Cryptocurrency lending firm Celsius Network, which froze customer accounts as it teetered on the edge of bankruptcy, has now withdrawn $10 million from the company weeks before Celsius froze customer accounts, according to people familiar with the matter.
Alex Mashinsky made the massive cryptocurrency withdrawal in May, when clients were withdrawing their assets from the company in large numbers, mainly due to the broader volatility in the cryptocurrency market and concerns about the financial health of Celsius Network.
Celsius Network then froze withdrawals on June 12, leaving hundreds of thousands of retail investors unable to access their deposits. The company filed for bankruptcy in July, with a $1.2 billion funding hole on its balance sheet.
The peak of Celsius’ business came last year, when customers attracted by ultra-high interest rates deposited $25 billion worth of crypto assets on the platform, as some cryptocurrencies offered interest rates as high as 18%.
The news of the early withdrawal of funds will raise scrutiny of Alex Mashinsky, who recently resigned as CEO of the company, and questions about when he first learned that Celsiu would not be able to return assets to clients.
Celsius will submit details of the Mashinsky deal to the court in the coming days.
Mashinsky’s spokesman said that even after Mashinsky’s withdrawal, he and his family still had $44 million in crypto assets frozen by Celsius, “at the end of May 2022, Mr. Mashinsky withdrew a portion of the cryptocurrency from his account. , mostly to pay state and federal taxes. Nine months prior to the withdrawal, he continued to deposit the same amount of cryptocurrency that he had withdrawn in May.”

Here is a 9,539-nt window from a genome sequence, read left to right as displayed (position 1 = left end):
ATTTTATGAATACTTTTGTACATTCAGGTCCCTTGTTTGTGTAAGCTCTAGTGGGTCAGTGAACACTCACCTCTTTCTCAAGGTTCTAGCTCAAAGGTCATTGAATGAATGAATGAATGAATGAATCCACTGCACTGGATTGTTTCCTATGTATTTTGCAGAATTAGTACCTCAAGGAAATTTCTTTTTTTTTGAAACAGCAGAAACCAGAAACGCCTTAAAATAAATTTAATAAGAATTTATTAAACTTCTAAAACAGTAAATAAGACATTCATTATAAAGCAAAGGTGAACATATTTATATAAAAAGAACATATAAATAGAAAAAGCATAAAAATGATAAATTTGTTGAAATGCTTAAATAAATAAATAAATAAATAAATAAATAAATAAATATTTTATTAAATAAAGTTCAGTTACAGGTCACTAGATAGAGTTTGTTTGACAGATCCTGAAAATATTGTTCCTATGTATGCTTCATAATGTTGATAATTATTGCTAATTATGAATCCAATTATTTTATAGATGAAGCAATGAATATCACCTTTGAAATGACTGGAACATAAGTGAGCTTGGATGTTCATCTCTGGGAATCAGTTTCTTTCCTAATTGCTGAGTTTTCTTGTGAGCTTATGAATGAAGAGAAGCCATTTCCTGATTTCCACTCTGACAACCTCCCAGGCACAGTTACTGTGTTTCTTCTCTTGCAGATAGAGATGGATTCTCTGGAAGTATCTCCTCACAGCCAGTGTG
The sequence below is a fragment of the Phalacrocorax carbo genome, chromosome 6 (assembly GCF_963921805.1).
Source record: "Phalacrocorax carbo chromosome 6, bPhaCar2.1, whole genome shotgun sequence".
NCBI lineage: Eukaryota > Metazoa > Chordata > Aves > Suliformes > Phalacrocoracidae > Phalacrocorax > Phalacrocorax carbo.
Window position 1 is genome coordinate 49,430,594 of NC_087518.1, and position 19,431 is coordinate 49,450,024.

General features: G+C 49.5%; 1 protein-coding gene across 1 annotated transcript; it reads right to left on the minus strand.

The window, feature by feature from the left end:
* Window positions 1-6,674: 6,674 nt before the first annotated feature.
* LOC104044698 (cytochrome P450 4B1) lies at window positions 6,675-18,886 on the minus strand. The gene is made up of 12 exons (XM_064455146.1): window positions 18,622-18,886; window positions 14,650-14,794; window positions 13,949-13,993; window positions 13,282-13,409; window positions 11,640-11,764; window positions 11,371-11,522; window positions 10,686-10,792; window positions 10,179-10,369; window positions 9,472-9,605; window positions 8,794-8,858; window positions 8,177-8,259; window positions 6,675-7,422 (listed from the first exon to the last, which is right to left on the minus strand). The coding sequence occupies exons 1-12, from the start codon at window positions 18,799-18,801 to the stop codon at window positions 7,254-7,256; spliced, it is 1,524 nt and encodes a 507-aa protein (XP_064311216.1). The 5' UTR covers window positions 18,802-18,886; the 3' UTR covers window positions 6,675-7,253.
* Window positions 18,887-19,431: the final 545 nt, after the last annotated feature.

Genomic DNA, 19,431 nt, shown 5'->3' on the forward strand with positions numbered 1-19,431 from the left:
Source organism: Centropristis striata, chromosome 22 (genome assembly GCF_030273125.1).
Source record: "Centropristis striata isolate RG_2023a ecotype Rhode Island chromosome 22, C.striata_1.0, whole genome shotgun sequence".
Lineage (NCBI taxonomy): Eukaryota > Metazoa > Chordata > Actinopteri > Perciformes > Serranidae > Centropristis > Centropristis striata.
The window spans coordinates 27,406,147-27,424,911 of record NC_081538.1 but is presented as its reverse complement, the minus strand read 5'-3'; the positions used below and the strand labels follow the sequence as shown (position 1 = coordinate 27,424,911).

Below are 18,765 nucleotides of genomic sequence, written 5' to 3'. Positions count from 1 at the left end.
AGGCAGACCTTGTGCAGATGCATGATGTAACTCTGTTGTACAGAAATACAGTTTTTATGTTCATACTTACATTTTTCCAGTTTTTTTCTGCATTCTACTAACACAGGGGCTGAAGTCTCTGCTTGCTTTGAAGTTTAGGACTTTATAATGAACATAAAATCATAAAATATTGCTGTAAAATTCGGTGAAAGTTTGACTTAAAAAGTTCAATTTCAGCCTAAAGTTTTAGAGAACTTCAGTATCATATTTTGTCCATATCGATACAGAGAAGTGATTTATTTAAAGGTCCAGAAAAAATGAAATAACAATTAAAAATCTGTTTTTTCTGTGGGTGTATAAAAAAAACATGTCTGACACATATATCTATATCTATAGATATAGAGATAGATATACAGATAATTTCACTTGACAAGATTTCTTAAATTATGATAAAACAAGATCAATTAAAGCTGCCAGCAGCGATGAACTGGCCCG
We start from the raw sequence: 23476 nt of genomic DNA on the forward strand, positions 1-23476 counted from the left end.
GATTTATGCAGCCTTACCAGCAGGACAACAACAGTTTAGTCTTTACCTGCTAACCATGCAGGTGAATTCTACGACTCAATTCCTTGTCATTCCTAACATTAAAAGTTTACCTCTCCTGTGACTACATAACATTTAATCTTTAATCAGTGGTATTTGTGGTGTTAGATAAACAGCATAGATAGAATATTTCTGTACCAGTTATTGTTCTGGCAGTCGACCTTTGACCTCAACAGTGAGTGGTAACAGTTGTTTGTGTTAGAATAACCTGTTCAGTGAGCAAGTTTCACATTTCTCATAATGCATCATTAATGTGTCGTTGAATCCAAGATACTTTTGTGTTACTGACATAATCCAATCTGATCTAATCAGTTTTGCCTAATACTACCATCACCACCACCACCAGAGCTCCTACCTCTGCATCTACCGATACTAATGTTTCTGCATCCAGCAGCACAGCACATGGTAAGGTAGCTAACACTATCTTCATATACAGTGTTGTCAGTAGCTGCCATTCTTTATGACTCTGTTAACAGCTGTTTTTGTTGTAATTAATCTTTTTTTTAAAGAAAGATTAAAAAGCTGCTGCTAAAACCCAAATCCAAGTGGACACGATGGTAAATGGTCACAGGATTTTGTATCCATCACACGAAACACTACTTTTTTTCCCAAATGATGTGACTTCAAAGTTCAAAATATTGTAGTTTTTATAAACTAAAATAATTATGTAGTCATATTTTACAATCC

The spokesperson said Mashinsky will remain committed to working with the community on recovery plans to maximize the liquidity of cryptocurrencies.
Mashinsky, 56, who co-founded Celsius in 2017, is the company’s “face to the masses” and appears on YouTube every week to speak.
Celsius raised $600 million in a funding round late last year from U.S. investment firm WestCap and Canada’s second-largest pension fund, Caisse de dépôt et placement du Québec, valuing the company at $3 billion.
Despite Mashinsky’s optimism in the public eye, the company’s internal systems for managing assets are weak, and the company sometimes pays more interest to customers than it earns on loans.
Celsius also suffered a string of investment losses in 2021 and 2022, but did not disclose it to customers. The Vermont financial regulator said Celsius became insolvent as early as May 13.
Celsius suffered a major outflow of assets in May, when TerraUSD and sister coin Luna collapsed, battering the market and triggering a string of company closures in the crypto industry.
Celsius reassured customers that they had sufficient funds in reserve a few days before the withdrawal was frozen.
Mashinsky now faces the prospect of being forced to repatriate the $10 million he withdrew from Celsius. Under U.S. law, payments made by a company within 90 days of bankruptcy must be recovered for the benefit of creditors.
According to a person familiar with the matter, about $8 million of Mashinsky’s assets has been paid for tax payments derived from the income generated by Celsius’ assets. As for the remaining 2 million, Celsius’ native token, CEL, the withdrawal is pre-planned and related to Mashinsky’s estate planning.
Mashinsky, Celsius’ largest shareholder, has also said he was one of the company’s biggest creditors in bankruptcy. He apologized to clients in his resignation letter earlier last week, saying he was “deeply sorry for the difficult financial situation members of the community are facing.”